Last night was our parish's Pastoral Council meeting -- a body which has the dubious honor of having me as a part of it. And at the meeting, someone brought up an announcement which had been made for the last several weeks before mass along with the usual "Please turn off all cell phones and pagers". This additional announcement was to the effect of: "For the parents of young children, there is a cry room available if your children become noisy. Please respect the worship of those around you."
Given that some of the other local parishes have a very aggressive "please leave your kids at the parish babysitting center -- if they make noise we will give you the evil eye" policy, and that our parish has generally been pretty family friendly, this announcement was not making any friends. And indeed, at the meeting, nearly everyone (most especially parents) agreed that it gave a negative impression. (It was decided to change or get rid of the announcement.)
However, a minority demanded, "If we can't have an announcement, what can we do about the occasional family where the parents shows no inclination at all to make their kids be quiet or take them out?"
This, I think, underscores a fundamental sort of problem that many communities face in regards to enforcing behaviors, especially positive behaviors or virtues. There is simply no effective way of quickly and effectively enforcing virtue.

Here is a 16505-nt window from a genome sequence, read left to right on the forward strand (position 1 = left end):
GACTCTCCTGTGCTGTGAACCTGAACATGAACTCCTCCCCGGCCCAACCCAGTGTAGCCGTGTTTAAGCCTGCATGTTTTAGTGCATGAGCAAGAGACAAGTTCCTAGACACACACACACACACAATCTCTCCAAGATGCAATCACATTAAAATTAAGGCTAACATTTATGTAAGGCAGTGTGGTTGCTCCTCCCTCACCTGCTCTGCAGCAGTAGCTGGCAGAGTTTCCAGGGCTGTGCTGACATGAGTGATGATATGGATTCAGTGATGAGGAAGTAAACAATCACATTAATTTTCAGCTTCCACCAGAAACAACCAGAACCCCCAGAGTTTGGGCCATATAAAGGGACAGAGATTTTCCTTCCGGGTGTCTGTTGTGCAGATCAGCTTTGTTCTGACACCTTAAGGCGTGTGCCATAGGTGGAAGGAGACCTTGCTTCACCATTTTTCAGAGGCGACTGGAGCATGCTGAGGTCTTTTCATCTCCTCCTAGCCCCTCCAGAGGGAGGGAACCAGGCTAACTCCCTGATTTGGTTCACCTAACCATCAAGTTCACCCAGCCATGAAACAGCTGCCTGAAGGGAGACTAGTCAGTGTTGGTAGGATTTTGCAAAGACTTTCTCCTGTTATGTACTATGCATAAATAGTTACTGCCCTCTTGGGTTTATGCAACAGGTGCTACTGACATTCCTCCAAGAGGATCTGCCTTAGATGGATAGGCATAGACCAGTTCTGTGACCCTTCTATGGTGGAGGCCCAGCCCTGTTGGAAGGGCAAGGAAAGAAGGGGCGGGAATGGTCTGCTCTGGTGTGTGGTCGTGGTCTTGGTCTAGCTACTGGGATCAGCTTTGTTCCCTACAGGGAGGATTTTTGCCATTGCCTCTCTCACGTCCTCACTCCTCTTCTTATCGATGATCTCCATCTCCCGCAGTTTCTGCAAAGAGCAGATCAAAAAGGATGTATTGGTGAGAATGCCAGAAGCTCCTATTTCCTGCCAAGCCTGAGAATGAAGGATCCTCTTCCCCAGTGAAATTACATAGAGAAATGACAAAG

Let's look at this issue of quiet in church as an example. Now when you get down to it, it's not just quiet that's at issue. The church would be quiet if no one was in it, but that's not the goal. Rather, the goal is that everyone have sufficient respect for the mass to remain quiet and pay attention, and teach their children to do the same (while taking small children out temporarily on those occasions when they are not persuadable.) So the goal is best summarized as: Everyone in the church should have a strong sense of the sacredness of the liturgy, and convey that sense to their children.
Now, there are lots of increasingly draconian things one could do to enforce silence. One could tell the ushers to escort out the family of any child making so much as a peep. The priest could stop saying mass and glare at offending children during mass. One could simply ban children from the church. However, none of these would foster that sense of the sacred -- indeed, quite the opposite. Such practices would deeply offend families, turn the mass into a battleground, and (through banish children from the church) completely fail to teach children anything about the mass.
Trying to force the desired results of virtue not only fails to cultivate the virtue, it actively frustrated the development of the virtue.
So what is one to do?
It seems to me that is exactly the issue. There simply is no way to quickly force through, without exception, the development of a virtue. And if you try to force the effects, you will often end up assaulting the very virtue you seek to cultivate.
And yet we very often find it emotionally impossible, in our rush to "do something", to recognize that the best thing we can do is not take drastic action, and work through the long process of educating and moving the community culture to where it needs to be in order to achieve our desires.
Imagining Jane Austen’s Childhood
1 hour ago